The idea is that both characters are obviously attracted to one another but haven’t had a chance to be intimate. The girl came over to help the guy clean his new apartment. And when they were done, sweating, weather swoops in with roof-chanting and unceasing rain. This gives both of them the chance to give in to their desire, to feel the warmth of the other.
KR: There’s a careful line and awareness you have in your writing about the erotic, sex, and kink. Can you talk a little about the considerations you took into account while working on this piece?
PO: The truth is, I’d written “off 19th street” before I saw the “Sex, Kink, and the Erotic” call for submission of Honey Literary. While writing, the considerations I took were regarding language, imagery, narrative, flow, their interaction/connection, and sex. Most of my poems take a narrative form; this one does, too. I believed that I could best express the poem with the use of storytelling, so I had to pay attention to the narrative, and then make sure it flowed naturally.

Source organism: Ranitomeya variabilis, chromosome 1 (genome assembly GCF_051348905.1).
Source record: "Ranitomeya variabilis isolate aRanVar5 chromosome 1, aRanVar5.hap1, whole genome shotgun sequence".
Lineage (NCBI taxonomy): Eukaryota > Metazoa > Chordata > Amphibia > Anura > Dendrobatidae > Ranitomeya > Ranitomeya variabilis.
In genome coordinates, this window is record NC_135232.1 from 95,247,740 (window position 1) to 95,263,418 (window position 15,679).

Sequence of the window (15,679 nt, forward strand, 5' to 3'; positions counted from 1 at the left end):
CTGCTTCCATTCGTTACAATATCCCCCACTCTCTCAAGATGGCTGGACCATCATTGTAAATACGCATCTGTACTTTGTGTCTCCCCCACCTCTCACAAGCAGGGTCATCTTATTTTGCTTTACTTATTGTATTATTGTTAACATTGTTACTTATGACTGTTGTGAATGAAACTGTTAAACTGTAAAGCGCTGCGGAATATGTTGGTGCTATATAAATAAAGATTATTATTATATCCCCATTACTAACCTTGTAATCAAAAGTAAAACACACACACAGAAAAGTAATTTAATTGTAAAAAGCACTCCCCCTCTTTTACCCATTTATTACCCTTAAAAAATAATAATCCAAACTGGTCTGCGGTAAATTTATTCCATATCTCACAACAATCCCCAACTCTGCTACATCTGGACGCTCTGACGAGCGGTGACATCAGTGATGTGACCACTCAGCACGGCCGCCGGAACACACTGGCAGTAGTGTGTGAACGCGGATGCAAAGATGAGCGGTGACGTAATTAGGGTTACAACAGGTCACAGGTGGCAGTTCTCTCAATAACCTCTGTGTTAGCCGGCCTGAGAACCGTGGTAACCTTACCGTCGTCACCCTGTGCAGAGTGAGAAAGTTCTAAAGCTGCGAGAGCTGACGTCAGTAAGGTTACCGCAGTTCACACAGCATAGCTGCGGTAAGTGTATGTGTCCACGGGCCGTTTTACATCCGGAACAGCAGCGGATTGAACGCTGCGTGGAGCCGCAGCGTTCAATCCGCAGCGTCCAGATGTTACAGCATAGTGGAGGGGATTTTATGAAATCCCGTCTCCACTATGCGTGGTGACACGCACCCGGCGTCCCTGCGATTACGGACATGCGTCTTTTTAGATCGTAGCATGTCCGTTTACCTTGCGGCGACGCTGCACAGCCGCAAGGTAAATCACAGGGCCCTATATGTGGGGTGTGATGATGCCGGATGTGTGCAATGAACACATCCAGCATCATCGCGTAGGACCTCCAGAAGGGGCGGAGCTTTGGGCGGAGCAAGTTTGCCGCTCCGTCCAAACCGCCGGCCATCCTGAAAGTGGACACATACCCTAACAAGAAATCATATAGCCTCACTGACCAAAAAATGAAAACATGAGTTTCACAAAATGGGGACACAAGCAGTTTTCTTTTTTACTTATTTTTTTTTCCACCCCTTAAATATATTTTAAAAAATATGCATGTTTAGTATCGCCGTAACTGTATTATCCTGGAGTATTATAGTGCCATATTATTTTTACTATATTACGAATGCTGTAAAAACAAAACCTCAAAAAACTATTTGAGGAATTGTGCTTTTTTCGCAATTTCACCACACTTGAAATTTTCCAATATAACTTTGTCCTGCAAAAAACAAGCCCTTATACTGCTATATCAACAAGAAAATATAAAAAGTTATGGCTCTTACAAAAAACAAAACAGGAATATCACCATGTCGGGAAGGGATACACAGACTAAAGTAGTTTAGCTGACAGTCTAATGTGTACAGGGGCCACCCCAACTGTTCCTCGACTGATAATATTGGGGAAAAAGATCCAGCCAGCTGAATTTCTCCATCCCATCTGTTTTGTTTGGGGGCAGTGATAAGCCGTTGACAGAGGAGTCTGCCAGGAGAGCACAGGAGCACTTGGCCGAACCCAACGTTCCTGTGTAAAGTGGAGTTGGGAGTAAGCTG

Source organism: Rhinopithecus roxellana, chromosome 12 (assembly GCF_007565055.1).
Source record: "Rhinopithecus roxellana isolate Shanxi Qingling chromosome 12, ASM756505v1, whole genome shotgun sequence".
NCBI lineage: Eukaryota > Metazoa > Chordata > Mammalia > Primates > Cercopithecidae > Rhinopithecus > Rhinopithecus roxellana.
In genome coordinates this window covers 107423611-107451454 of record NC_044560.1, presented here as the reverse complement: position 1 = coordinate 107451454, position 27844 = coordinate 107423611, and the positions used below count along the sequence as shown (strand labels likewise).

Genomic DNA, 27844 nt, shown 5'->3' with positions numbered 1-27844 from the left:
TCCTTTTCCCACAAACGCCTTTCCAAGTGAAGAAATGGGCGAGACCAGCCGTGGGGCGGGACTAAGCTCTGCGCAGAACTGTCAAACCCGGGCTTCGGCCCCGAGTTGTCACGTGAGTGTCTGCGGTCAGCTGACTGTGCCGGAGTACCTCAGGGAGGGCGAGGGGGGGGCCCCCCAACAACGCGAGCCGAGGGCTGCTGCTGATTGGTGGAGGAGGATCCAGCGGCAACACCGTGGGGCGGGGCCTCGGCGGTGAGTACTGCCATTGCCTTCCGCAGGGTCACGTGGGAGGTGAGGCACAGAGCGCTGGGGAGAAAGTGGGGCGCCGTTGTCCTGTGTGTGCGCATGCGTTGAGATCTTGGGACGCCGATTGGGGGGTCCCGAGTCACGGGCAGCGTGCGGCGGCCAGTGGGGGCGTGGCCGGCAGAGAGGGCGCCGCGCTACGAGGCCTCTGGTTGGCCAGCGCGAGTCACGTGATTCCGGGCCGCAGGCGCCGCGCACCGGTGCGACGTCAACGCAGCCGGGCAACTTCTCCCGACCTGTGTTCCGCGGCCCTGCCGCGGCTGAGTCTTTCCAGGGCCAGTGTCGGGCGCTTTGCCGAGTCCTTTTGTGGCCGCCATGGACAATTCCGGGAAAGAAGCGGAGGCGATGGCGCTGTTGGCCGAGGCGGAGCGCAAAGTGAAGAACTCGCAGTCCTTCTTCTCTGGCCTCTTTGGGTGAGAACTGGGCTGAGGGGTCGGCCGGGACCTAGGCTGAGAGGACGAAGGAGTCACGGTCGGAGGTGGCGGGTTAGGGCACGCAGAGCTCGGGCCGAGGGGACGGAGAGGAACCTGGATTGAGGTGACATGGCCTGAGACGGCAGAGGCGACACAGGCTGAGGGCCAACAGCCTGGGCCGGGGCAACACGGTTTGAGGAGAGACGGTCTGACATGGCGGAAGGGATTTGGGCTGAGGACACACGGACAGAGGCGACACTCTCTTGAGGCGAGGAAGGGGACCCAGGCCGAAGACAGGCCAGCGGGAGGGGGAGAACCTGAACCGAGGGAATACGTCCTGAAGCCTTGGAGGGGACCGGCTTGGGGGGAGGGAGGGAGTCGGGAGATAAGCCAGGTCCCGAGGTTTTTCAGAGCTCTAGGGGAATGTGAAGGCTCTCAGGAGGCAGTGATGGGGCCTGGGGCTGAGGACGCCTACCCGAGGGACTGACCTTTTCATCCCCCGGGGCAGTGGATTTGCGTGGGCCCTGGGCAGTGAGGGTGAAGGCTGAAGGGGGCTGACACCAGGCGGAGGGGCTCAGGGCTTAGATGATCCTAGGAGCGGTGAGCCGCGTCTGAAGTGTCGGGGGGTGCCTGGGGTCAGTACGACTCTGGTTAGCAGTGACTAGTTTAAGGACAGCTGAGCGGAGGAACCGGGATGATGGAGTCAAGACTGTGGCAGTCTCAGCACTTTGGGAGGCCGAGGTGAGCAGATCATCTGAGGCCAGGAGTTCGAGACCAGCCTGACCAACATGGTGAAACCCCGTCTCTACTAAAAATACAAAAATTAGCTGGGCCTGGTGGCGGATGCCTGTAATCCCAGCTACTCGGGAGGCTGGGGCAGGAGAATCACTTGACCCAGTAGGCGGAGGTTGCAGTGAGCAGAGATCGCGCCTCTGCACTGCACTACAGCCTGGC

I also wanted the language to be unique and beautiful, while visually capturing the details. It took lots of care for me to come up with something like “you come over when an orange glow encroaches upon a section of the morning sky.” And then I worked on sustaining the imageries. The connection between the guy and the girl, and their sex, which was what the narrative was leading up to, required utmost precision. Here, I wanted it to be natural—something that happened between them. Yet I had to take it slow, clearly depict it, and make both of them perspire and feel each other deeply.
KR: What is, in your opinion, the sexiest weather?